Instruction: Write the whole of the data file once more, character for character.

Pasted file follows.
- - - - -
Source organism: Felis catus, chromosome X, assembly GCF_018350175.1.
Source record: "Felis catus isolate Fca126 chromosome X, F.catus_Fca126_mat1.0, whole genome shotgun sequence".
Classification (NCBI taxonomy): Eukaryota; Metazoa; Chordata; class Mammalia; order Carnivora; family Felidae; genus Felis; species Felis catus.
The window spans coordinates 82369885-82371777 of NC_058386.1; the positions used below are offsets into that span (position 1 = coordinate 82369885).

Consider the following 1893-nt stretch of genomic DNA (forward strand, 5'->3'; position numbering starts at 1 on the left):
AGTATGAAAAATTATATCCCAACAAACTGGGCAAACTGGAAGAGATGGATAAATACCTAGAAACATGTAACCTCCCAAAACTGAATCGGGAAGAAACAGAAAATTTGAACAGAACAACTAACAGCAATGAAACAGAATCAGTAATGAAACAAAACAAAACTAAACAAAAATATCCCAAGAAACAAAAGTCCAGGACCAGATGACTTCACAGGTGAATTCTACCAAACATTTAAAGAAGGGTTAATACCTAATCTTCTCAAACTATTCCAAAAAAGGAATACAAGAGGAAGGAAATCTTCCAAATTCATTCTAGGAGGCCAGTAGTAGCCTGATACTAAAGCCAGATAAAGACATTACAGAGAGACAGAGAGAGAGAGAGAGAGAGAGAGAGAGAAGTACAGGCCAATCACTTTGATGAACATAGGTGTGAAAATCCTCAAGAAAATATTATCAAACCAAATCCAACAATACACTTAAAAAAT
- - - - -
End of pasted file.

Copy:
Source organism: Felis catus, chromosome X, assembly GCF_018350175.1.
Source record: "Felis catus isolate Fca126 chromosome X, F.catus_Fca126_mat1.0, whole genome shotgun sequence".
Classification (NCBI taxonomy): Eukaryota; Metazoa; Chordata; class Mammalia; order Carnivora; family Felidae; genus Felis; species Felis catus.
The window spans coordinates 82369885-82371777 of NC_058386.1; the positions used below are offsets into that span (position 1 = coordinate 82369885).

Consider the following 1893-nt stretch of genomic DNA (forward strand, 5'->3'; position numbering starts at 1 on the left):
AGTATGAAAAATTATATCCCAACAAACTGGGCAAACTGGAAGAGATGGATAAATACCTAGAAACATGTAACCTCCCAAAACTGAATCGGGAAGAAACAGAAAATTTGAACAGAACAACTAACAGCAATGAAACAGAATCAGTAATGAAACAAAACAAAACTAAACAAAAATATCCCAAGAAACAAAAGTCCAGGACCAGATGACTTCACAGGTGAATTCTACCAAACATTTAAAGAAGGGTTAATACCTAATCTTCTCAAACTATTCCAAAAAAGGAATACAAGAGGAAGGAAATCTTCCAAATTCATTCTAGGAGGCCAGTAGTAGCCTGATACTAAAGCCAGATAAAGACATTACAGAGAGACAGAGAGAGAGAGAGAGAGAGAGAGAGAGAAGTACAGGCCAATCACTTTGATGAACATAGGTGTGAAAATCCTCAAGAAAATATTATCAAACCAAATCCAACAATACACTTAAAAAAT